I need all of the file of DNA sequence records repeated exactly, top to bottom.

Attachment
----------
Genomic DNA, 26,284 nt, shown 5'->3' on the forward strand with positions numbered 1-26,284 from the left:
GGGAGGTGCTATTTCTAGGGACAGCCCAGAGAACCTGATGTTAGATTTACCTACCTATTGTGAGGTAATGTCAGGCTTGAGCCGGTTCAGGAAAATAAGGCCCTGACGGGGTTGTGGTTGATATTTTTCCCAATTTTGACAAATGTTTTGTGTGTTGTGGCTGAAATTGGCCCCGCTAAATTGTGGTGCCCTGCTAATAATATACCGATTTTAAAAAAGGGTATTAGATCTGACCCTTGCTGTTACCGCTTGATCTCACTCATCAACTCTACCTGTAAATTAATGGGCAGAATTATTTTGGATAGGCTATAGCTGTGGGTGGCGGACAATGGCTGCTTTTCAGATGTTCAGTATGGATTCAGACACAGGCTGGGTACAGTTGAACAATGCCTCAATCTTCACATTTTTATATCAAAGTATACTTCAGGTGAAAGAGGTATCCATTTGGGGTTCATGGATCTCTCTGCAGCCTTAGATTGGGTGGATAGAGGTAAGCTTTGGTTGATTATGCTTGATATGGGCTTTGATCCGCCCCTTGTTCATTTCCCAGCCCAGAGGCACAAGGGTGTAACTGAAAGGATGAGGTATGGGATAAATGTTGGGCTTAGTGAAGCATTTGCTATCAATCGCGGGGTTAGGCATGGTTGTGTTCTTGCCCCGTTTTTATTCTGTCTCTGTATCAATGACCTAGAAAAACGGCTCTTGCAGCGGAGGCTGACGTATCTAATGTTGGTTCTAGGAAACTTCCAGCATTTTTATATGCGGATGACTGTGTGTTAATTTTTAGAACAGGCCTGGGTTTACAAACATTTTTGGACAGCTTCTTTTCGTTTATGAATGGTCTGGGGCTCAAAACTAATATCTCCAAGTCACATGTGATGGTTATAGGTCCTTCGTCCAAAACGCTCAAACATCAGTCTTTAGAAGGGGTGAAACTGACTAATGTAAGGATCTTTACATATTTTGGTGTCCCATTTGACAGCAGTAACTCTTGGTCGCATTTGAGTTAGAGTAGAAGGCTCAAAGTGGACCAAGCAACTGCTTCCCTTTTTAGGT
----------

Genomic DNA, 26,284 nt, shown 5'->3' on the forward strand with positions numbered 1-26,284 from the left:
GGGAGGTGCTATTTCTAGGGACAGCCCAGAGAACCTGATGTTAGATTTACCTACCTATTGTGAGGTAATGTCAGGCTTGAGCCGGTTCAGGAAAATAAGGCCCTGACGGGGTTGTGGTTGATATTTTTCCCAATTTTGACAAATGTTTTGTGTGTTGTGGCTGAAATTGGCCCCGCTAAATTGTGGTGCCCTGCTAATAATATACCGATTTTAAAAAAGGGTATTAGATCTGACCCTTGCTGTTACCGCTTGATCTCACTCATCAACTCTACCTGTAAATTAATGGGCAGAATTATTTTGGATAGGCTATAGCTGTGGGTGGCGGACAATGGCTGCTTTTCAGATGTTCAGTATGGATTCAGACACAGGCTGGGTACAGTTGAACAATGCCTCAATCTTCACATTTTTATATCAAAGTATACTTCAGGTGAAAGAGGTATCCATTTGGGGTTCATGGATCTCTCTGCAGCCTTAGATTGGGTGGATAGAGGTAAGCTTTGGTTGATTATGCTTGATATGGGCTTTGATCCGCCCCTTGTTCATTTCCCAGCCCAGAGGCACAAGGGTGTAACTGAAAGGATGAGGTATGGGATAAATGTTGGGCTTAGTGAAGCATTTGCTATCAATCGCGGGGTTAGGCATGGTTGTGTTCTTGCCCCGTTTTTATTCTGTCTCTGTATCAATGACCTAGAAAAACGGCTCTTGCAGCGGAGGCTGACGTATCTAATGTTGGTTCTAGGAAACTTCCAGCATTTTTATATGCGGATGACTGTGTGTTAATTTTTAGAACAGGCCTGGGTTTACAAACATTTTTGGACAGCTTCTTTTCGTTTATGAATGGTCTGGGGCTCAAAACTAATATCTCCAAGTCACATGTGATGGTTATAGGTCCTTCGTCCAAAACGCTCAAACATCAGTCTTTAGAAGGGGTGAAACTGACTAATGTAAGGATCTTTACATATTTTGGTGTCCCATTTGACAGCAGTAACTCTTGGTCGCATTTGAGTTAGAGTAGAAGGCTCAAAGTGGACCAAGCAACTGCTTCCCTTTTTAGGT